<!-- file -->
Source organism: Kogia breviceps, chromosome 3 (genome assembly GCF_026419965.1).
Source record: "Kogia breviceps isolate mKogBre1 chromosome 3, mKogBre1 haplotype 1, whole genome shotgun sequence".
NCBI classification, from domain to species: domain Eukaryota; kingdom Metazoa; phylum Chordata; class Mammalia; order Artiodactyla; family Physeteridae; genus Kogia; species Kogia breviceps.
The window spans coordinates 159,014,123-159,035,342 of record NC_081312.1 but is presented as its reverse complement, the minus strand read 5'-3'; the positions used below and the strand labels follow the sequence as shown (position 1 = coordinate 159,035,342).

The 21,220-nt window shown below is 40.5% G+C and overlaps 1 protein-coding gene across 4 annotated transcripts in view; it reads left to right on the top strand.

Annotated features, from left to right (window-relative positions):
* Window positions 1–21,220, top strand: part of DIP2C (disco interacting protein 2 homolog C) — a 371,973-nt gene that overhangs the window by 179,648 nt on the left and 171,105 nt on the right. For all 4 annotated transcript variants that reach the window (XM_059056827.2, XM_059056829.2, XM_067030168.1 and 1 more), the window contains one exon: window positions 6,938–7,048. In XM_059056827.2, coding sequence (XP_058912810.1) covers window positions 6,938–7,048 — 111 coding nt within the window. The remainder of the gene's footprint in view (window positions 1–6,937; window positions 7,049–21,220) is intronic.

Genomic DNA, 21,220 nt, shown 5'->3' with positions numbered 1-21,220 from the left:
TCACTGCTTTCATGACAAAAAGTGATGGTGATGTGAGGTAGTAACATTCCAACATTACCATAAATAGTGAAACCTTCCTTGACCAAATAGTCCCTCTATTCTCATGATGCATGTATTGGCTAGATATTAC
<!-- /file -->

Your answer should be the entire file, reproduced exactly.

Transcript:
Source organism: Kogia breviceps, chromosome 3 (genome assembly GCF_026419965.1).
Source record: "Kogia breviceps isolate mKogBre1 chromosome 3, mKogBre1 haplotype 1, whole genome shotgun sequence".
NCBI classification, from domain to species: domain Eukaryota; kingdom Metazoa; phylum Chordata; class Mammalia; order Artiodactyla; family Physeteridae; genus Kogia; species Kogia breviceps.
The window spans coordinates 159,014,123-159,035,342 of record NC_081312.1 but is presented as its reverse complement, the minus strand read 5'-3'; the positions used below and the strand labels follow the sequence as shown (position 1 = coordinate 159,035,342).

The 21,220-nt window shown below is 40.5% G+C and overlaps 1 protein-coding gene across 4 annotated transcripts in view; it reads left to right on the top strand.

Annotated features, from left to right (window-relative positions):
* Window positions 1–21,220, top strand: part of DIP2C (disco interacting protein 2 homolog C) — a 371,973-nt gene that overhangs the window by 179,648 nt on the left and 171,105 nt on the right. For all 4 annotated transcript variants that reach the window (XM_059056827.2, XM_059056829.2, XM_067030168.1 and 1 more), the window contains one exon: window positions 6,938–7,048. In XM_059056827.2, coding sequence (XP_058912810.1) covers window positions 6,938–7,048 — 111 coding nt within the window. The remainder of the gene's footprint in view (window positions 1–6,937; window positions 7,049–21,220) is intronic.

Genomic DNA, 21,220 nt, shown 5'->3' with positions numbered 1-21,220 from the left:
TCACTGCTTTCATGACAAAAAGTGATGGTGATGTGAGGTAGTAACATTCCAACATTACCATAAATAGTGAAACCTTCCTTGACCAAATAGTCCCTCTATTCTCATGATGCATGTATTGGCTAGATATTAC